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Recover From a Holiday Binge With a Spending Freeze

Recover From a Holiday Binge With a Spending Fast

The holiday parties may be over but the financial hangover is just setting in. Holiday sales for 2016 were estimated to top $655 billion, according to the National Retail Federation. If you blew your holiday budget, don’t panic. A January spending freeze may be just what you need to get back on track. If you’ve never done a spending freeze before, here’s what to expect.

See the average budget for someone in your neighborhood.

How Does a Spending Freeze Work?

During a spending freeze, you avoid making nonessential purchases. For example, if you buy fast food two to three times per week or movie tickets once a month, you’d cut those expenses out temporarily. A spending freeze gives you the chance to rein in your spending and evaluate your budget. The money you would’ve spent on fun and entertainment can then go toward paying off the debt you racked up during the holidays.

Getting Started

Recover From a Holiday Binge With a Spending Fast

Before starting your spending freeze, you may need to mentally prepare yourself for what’s to come. Getting rid of bad spending habits can be tricky. But with the right mindset, you may be able to cut costs and achieve some of your financial goals.

The key to making your spending freeze work is being able to separate your needs from your wants. You’ll need to be able to pay for essential costs like rent, mortgage payments and debt payments. But you’ll need to recognize that other expenses – like the cost of a daily latte or a pair of new shoes – can be removed from your budget if necessary.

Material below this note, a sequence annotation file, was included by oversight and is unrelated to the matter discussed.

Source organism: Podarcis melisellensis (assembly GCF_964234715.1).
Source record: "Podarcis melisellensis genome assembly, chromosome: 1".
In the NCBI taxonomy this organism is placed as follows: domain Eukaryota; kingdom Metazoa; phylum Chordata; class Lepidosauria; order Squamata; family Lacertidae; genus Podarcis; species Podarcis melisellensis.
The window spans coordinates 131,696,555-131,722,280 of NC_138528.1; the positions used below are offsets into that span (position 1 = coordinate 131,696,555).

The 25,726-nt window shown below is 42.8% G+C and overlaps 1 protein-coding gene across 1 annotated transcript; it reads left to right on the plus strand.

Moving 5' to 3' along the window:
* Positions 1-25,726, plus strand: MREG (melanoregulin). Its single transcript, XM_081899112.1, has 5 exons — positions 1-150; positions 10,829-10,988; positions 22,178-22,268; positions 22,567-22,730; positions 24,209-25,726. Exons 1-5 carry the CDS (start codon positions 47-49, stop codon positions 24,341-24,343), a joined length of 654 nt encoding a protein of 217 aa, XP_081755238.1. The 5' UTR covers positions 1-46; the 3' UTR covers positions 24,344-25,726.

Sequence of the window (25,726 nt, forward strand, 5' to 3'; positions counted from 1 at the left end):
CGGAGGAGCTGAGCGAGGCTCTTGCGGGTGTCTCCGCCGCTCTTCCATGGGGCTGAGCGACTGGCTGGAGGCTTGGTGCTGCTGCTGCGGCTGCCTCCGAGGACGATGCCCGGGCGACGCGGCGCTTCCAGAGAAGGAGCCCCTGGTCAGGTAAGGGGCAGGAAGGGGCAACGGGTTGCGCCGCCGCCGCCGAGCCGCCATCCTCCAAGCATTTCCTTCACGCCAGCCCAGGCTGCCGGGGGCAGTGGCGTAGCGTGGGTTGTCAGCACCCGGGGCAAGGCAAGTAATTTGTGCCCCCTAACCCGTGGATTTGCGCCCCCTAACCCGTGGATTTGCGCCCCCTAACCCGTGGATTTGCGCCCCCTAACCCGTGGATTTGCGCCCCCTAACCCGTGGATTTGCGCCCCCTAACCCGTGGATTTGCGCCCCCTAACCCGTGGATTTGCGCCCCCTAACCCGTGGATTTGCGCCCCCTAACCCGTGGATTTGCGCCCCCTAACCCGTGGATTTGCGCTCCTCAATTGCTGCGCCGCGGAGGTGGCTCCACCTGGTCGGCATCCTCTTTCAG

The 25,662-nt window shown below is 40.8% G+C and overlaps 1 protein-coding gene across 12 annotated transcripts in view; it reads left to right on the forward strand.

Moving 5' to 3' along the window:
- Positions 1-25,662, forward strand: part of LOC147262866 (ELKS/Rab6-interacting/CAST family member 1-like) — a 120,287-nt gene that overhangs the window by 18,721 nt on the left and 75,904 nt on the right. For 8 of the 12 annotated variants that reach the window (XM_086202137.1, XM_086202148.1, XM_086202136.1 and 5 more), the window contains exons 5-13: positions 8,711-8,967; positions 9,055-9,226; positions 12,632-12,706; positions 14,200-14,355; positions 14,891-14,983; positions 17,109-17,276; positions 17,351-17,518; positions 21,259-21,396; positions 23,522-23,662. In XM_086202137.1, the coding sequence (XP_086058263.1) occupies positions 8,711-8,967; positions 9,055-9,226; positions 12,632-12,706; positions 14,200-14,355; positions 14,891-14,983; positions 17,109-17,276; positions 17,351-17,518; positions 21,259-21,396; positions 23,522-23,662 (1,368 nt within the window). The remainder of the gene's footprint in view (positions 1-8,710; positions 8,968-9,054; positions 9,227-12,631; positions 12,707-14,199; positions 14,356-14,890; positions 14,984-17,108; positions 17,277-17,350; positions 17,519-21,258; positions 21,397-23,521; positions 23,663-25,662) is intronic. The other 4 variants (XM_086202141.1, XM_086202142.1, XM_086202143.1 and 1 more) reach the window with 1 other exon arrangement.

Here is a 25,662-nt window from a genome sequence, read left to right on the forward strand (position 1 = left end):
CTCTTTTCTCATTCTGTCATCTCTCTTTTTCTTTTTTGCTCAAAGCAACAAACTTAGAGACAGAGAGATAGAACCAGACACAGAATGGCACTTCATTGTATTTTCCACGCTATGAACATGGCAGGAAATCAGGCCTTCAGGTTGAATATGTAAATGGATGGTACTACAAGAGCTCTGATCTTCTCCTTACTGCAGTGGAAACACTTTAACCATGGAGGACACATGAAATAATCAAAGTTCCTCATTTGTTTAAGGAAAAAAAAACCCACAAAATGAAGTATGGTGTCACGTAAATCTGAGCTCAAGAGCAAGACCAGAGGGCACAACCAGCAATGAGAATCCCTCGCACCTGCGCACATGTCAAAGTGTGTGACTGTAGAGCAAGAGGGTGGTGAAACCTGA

If you’re having trouble curbing your spending, agreeing to splurge on just one item during the month of January may make sticking with your freeze a bit easier.

Related Article: How to Recover From a Holiday Shopping Spree

Put the Money You’re Saving to Work

Once you begin your spending freeze, you’ll need to figure out what to do with the extra money in your bank account. Paying off your credit card bills should be a top priority since credit card debt tends to have a bigger impact on your credit score than installment debt. Specifically, you may want to focus on paying off your store credit cards since they often carry high interest rates.

Which credit card should you pay off first? You may want to begin by paying off the card with the highest APR since that’ll reduce what you’re paying in interest. Or you could pay off the card with the lowest balance. That may give you the momentum you need to knock out the rest of your credit card debt.

Related Article: How to Stop Spending Money Carelessly

Get a Partner Onboard

Recover From a Holiday Binge With a Spending Fast

Implementing a spending freeze can be difficult if you’ve never done one before. Having someone else along for the ride may help you fight your urge to splurge.

If you’re married, for example, you could ask your spouse to jump on the spending freeze bandwagon with you. Singles can find a friend or family member who’s willing to join in. Just remember that when you’re choosing a partner, it’s best to pick someone who’s going to encourage you to stick with your freeze and make good financial decisions.

Photo credit: ©iStock.com/Pogonici, ©iStock.com/killerb10, ©iStock.com/monkeybusinessimages

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Don’t Let Debt Ruin the Holidays: Proactive Steps

A smiling woman wearing a denim dress and a red headband looks down at her shopping bags

According to numbers for the 2018 holiday shopping season, American shoppers incurred an average debt of just over $1,000. And not everyone could pay that debt off quickly, leading to expensive, long-term credit card debt for some.